I think for most managements, if the only thing they're in is the reinsurance business, they may like it better when prices make sense, but they will, I think they will be prone to do quite a bit of business when prices don't make sense as well, because there's no alternative, except to give the money back to the owners. And that is not something that most managements, you know, do somersaults over. (Laughter)
So, I think we are in a favored position, essentially being — having the flexibility of capital allocation that lets us take the lack of business with a certain equanimity that most managements probably can't, because of their sole focus on the business.
Rates will get silly, in all likelihood, after a period when nothing much happens, when you've had a couple of years of good experience.
We price to what we think is exposure. We don't price to experience. I mean, the fact that there was no big hurricane last year — I forget the name of the one that was coming in at North Carolina and then veered out essentially — but to us, it has nothing to do with the rates next year whether that hurricane actually came in in a big way or veered out into the Atlantic again. I mean, we are pricing to exposure.
And everyone says that, but the market tends to price and respond to experience, and generally to recent experience. That's why all the retrocessional operations in London, you know, in the spiral, went busted, because they priced, in our view, they priced to experience rather than to exposure.
It's very hard not to do that, to be there year after year with business coming by and investors expecting this of you and not do that.
But we will never knowingly do that. We may get influenced subconsciously in some way to do that, but we will not do that any more than we will accept stock market norms as being the proper way for us to invest money and equities.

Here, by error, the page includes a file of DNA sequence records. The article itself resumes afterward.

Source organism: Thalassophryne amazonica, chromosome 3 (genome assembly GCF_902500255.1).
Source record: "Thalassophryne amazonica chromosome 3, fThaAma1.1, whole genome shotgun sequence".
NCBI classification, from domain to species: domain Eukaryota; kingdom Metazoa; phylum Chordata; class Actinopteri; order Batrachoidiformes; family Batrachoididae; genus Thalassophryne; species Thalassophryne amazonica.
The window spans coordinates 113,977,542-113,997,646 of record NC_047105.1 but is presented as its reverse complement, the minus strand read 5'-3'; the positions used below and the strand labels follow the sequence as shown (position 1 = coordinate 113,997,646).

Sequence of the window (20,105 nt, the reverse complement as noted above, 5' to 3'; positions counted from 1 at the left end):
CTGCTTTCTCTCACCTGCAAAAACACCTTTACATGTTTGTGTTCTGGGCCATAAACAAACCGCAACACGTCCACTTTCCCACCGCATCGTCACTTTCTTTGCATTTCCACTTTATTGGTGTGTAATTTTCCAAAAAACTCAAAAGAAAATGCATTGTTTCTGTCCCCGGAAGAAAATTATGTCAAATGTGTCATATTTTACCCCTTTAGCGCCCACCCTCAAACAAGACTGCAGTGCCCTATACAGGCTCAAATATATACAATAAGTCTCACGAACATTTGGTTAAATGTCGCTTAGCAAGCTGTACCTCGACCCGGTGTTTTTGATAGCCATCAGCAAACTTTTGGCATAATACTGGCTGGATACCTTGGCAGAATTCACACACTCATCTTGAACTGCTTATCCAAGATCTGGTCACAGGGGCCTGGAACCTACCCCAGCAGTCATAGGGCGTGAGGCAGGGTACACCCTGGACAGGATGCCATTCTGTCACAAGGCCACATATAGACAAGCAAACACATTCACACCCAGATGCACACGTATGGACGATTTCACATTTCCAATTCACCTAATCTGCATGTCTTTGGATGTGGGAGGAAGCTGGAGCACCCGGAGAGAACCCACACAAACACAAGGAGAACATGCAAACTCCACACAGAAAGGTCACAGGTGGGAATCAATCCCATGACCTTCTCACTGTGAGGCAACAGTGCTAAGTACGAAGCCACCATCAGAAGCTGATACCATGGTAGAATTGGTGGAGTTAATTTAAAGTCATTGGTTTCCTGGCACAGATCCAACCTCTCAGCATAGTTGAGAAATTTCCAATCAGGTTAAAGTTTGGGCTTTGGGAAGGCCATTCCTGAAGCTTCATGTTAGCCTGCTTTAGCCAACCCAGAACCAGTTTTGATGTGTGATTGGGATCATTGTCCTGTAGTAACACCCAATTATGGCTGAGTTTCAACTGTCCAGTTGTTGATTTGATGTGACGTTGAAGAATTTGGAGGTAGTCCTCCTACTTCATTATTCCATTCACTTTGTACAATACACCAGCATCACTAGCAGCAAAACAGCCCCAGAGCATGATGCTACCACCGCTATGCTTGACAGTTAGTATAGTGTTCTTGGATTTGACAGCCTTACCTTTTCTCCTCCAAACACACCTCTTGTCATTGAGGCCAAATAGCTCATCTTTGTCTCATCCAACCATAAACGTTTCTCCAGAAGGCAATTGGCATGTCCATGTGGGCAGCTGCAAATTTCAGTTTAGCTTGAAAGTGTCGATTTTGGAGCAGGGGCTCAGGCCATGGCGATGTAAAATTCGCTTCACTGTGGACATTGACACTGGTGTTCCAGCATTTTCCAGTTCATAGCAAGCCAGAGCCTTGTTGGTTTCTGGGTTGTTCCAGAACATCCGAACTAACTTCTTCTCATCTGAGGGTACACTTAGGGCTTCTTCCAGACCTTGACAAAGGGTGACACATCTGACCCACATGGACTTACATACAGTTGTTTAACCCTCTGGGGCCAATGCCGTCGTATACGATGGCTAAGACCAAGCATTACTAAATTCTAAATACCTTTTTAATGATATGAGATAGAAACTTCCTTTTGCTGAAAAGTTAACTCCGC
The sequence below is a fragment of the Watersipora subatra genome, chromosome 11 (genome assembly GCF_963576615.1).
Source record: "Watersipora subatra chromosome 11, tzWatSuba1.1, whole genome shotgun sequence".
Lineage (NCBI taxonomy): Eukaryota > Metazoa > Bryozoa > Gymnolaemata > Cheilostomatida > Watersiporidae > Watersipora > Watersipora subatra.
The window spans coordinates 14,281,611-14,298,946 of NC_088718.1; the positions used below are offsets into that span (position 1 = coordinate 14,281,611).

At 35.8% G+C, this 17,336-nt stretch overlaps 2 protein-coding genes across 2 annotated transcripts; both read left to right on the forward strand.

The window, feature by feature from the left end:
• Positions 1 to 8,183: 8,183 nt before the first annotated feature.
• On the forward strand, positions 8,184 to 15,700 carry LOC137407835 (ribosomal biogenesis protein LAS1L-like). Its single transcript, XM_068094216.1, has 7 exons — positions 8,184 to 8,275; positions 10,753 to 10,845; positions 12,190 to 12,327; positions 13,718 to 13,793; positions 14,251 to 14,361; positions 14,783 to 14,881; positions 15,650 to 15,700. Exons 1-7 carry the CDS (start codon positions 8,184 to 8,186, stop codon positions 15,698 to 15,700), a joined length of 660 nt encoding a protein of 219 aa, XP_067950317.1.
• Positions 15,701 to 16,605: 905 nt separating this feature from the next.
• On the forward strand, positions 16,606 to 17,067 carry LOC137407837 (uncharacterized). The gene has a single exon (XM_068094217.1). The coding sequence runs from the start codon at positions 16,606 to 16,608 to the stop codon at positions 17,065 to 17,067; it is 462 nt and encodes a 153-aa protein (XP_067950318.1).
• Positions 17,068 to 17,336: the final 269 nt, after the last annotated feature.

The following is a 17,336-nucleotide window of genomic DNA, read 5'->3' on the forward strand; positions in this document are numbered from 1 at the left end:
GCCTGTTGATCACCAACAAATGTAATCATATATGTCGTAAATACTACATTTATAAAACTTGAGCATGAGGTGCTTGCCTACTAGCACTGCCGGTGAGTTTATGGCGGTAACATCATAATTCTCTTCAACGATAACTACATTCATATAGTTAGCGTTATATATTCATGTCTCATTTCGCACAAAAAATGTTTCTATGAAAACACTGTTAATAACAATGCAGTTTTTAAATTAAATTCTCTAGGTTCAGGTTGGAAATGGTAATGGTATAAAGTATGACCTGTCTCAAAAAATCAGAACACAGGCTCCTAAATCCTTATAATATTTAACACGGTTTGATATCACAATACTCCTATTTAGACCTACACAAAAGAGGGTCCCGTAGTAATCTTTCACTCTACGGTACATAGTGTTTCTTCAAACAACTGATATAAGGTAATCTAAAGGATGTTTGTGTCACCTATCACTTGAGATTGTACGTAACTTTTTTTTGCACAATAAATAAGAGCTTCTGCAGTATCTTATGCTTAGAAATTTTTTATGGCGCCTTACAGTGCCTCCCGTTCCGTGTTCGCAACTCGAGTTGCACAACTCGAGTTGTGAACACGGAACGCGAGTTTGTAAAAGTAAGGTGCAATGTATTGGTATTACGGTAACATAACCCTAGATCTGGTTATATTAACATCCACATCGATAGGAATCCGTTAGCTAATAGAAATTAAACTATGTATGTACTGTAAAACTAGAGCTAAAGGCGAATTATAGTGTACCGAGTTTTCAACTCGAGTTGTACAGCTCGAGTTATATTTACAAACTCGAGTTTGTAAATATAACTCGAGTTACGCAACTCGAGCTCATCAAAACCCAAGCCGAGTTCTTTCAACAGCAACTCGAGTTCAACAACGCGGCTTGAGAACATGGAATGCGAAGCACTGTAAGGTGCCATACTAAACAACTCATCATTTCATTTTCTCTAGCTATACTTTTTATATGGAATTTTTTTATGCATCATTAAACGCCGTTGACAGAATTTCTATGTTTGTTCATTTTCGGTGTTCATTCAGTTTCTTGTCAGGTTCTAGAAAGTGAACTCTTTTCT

Basically, when you lay out money or accept insurance risks, you really have to think for yourself. You cannot let the market think for you.
CHARLIE MUNGER: Yeah, I think Berkshire is basically a very old-fashioned kind of a place. And it tries to exert discipline to stay old-fashioned.
And I don't mean old-fashioned stupid, I mean, you know, the eternal verity, so to speak, basic mathematics, you know, basic horse sense, basic fear, basic discriminations regarding human nature, all very old-fashioned. And if you just do that with a certain amount of discipline, I think it's likely to work out quite well.
WARREN BUFFETT: Zone 3.
DAVID GOTTESMAN: David Gottesman from New York.
It's no wonder that this meeting draws stockholders from all over the country. And despite the talk about age today, I'm happy to say this meeting gets better every year.
Berkshire stands unique in American business as a company whose name has become synonymous with management excellence.
Unlike many American corporations, we, as stockholders, don't have to worry about reorganizations, large write-offs, massive restructurings, overstated earnings, and overpaid executives with strategic visions.
Instead, year in and year out, we enjoy the benefits of the common sense and brilliance of Charlie and Warren. (APPLAUSE)
WARREN BUFFETT: What did you say your name was? (Laughter)
DAVID GOTTESMAN: I want to add to that, to say nothing of your good humor.
It's easy to take such consistently outstanding results for granted, but we in this room are the direct beneficiaries of their efforts.
By our presence here today, we show our appreciation to them for their exceptional performance. But we can also demonstrate in another way. I would like to suggest we give them a rousing hand of applause for a job well done. Thank you. (APPLAUSE)
WARREN BUFFETT: Thank you. That was Sandy Gottesman. We've worked together for 30-odd years, and he's finally got that down. I appreciate that, Sandy. (Laughter)
WARREN BUFFETT: With that, we will adjourn. And anyone who wants to stay around, we'll reconvene in 15 minutes, and then we'll be here till about 1:15.